Who would have thought that in 1855 a homesick bride would plant what is now the largest rose bush in the world? Located in Tombstone, Arizona, a double-white Lady Banks climbing rose covers 8,000 square feet (743 sq. m.). That’s just under 1/5 of an acre! Read on for more Lady Banks rose growing info.
What is a Lady Banks Climbing Rose?
Lady Banks (Rosa banksiae) is an evergreen climbing rose which can send out thornless vining branches over 20 feet (6 m.) in length. Hardy as an evergreen in USDA zones 9 to 11, Lady Banks can survive into USDA zones 6 to 8. In these colder climates, Lady Banks acts like a deciduous plant and loses its leaves during the winter.
The rose is named after the wife of Sir Joseph Banks, director of Kew gardens in England, after the plant was brought back from China by William Kerr in 1807. Lady Banks roses have been cultivated in China for centuries, and the original species no longer exists in natural settings. It’s believed white is the original color of the Lady Banks climbing rose, but the yellow cultivar “lutea” is now more popular.
How to Plant a Lady Banks Rose
Choose a location that receives full sun for the Lady Banks rose. Growing these roses on a trellis or planting climbing roses near a wall, pergola, or archway is highly recommended. This rose is tolerant of many types of soil, but good drainage is necessary.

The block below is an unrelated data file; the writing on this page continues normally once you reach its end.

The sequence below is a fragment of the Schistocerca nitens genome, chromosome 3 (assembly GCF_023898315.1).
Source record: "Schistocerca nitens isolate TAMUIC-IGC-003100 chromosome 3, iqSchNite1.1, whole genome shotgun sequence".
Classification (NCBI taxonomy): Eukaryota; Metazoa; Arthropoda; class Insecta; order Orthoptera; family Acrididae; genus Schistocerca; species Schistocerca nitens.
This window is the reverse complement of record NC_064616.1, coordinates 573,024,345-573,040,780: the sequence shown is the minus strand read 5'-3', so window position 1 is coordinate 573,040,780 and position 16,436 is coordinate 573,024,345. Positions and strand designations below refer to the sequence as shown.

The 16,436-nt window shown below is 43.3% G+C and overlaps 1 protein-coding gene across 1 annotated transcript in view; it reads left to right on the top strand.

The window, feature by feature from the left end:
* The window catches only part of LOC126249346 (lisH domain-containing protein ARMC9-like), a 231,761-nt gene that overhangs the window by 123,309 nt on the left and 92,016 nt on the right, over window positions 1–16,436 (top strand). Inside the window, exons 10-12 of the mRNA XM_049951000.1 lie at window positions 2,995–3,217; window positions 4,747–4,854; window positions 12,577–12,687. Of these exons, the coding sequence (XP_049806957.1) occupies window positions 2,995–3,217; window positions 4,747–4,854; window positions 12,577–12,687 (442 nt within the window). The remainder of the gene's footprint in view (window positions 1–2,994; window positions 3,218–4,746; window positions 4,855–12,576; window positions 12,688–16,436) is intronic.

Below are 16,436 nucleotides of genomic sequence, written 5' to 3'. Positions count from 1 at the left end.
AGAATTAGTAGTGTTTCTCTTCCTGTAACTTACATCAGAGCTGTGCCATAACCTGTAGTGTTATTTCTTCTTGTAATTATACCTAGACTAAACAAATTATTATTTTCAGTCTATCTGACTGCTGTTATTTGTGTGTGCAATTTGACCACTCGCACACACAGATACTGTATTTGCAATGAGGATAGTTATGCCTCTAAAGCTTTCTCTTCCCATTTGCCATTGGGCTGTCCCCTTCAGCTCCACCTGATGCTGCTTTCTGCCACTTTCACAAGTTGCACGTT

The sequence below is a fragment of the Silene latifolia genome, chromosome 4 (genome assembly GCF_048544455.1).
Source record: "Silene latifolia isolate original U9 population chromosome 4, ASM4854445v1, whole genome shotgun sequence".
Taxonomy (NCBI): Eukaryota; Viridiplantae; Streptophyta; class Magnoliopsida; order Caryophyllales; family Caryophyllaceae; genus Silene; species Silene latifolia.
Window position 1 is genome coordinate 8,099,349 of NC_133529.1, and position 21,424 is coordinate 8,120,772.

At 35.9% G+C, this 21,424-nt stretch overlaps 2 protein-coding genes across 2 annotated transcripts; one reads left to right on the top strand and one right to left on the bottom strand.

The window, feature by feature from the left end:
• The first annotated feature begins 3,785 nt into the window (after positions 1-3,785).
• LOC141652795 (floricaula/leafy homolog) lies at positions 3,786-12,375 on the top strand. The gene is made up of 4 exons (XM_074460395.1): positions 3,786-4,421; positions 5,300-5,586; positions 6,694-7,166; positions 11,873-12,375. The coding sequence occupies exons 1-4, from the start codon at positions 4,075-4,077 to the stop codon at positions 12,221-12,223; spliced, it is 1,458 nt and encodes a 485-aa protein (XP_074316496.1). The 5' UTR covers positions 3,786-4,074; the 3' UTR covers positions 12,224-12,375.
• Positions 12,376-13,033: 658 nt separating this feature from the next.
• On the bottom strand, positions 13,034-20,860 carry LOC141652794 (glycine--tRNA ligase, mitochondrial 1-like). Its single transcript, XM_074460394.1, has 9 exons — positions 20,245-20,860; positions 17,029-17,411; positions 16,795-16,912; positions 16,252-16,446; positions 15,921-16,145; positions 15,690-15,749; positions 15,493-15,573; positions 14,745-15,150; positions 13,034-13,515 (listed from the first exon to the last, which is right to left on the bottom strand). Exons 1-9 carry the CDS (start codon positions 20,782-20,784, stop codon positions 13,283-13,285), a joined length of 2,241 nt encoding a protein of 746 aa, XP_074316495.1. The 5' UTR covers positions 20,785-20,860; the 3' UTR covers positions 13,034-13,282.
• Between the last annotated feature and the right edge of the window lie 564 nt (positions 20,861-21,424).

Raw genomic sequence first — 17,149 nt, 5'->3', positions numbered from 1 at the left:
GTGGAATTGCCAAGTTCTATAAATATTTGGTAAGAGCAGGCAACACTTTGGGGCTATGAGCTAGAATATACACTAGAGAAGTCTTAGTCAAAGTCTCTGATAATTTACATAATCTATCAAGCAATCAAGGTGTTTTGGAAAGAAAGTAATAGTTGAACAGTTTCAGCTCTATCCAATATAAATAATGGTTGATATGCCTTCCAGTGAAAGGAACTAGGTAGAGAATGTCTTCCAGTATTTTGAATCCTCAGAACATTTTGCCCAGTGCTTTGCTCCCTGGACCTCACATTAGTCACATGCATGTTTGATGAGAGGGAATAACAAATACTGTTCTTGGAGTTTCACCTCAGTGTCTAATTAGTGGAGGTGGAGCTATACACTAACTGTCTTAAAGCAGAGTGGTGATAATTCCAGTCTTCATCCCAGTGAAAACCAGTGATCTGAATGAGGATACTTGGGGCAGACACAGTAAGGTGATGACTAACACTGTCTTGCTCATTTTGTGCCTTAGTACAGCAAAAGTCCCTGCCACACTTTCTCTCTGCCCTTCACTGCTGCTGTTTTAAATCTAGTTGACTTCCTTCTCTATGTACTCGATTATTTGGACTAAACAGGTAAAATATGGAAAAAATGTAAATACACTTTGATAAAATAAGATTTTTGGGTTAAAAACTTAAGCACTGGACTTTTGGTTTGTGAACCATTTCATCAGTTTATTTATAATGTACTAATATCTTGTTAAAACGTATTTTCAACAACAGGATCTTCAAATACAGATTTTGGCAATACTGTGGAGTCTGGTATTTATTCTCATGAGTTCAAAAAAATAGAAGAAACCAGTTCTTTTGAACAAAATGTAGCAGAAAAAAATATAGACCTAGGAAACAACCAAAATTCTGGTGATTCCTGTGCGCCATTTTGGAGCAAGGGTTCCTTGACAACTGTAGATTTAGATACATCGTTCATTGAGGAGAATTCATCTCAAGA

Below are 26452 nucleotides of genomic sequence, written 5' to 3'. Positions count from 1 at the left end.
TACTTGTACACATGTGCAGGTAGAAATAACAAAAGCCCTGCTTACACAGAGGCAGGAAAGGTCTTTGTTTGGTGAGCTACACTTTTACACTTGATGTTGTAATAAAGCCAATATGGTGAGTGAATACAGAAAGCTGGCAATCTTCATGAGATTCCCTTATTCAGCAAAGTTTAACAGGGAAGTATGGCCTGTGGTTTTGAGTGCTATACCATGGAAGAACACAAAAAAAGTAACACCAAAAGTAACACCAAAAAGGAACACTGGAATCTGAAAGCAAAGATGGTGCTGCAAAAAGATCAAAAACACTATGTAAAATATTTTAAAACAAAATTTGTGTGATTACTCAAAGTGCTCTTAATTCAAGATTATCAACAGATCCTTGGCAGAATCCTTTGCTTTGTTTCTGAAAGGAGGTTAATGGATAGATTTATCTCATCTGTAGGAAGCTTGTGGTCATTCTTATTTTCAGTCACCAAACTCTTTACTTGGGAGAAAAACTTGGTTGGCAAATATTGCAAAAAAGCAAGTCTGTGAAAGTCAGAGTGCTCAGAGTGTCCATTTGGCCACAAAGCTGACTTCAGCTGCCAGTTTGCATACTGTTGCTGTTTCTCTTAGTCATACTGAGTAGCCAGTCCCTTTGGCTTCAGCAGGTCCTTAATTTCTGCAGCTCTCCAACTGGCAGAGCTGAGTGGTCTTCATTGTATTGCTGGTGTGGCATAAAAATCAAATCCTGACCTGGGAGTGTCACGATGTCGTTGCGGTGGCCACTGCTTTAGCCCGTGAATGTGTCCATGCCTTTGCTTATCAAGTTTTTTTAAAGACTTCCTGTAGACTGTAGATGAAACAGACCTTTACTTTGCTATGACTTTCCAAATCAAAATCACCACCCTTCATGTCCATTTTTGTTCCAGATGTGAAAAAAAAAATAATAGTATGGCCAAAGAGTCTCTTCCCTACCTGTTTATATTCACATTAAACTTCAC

Propagation of Lady Banks is by asexual cuttings. Softwood cuttings can be taken during the growing season. Once rooted, plant cuttings in pots for transplanting in late spring or fall. Hardwood cuttings taken during winter dormancy can be planted directly into the ground during early spring. These can be planted as early as six weeks prior to the last frost date.
How to Train Lady Banks Rose
Lady Banks rose care is much easier than other cultivated roses. They don’t require the typical fertilizing or pruning required by other roses and rarely succumb to disease. Deep watering is not necessary to stimulate foliage and flower growth.
Over time, the Lady Banks climbing rose forms a strong tree-like trunk. It does take time to become established and may not bloom for the first year or two. In hot climates and during dry spells, regular supplemental watering may be necessary.
Lady Banks roses require little training. They are fast growing vines and, in many cases, need vigorous pruning to keep them in the desired space. Lady Banks only blooms in the spring on old wood. In order not to inhibit flower production the following spring, they should only be pruned immediately after blooming up to the beginning of July (Northern Hemisphere).
Lady Banks climbing rose is the quintessential cottage garden flower. They provide a blanket of small, single or double flowers in shades of white or yellow. Although they only bloom in the spring, their attractive delicate green leaves and thornless stems provide season long greenery that lends an old-fashioned romance to the garden.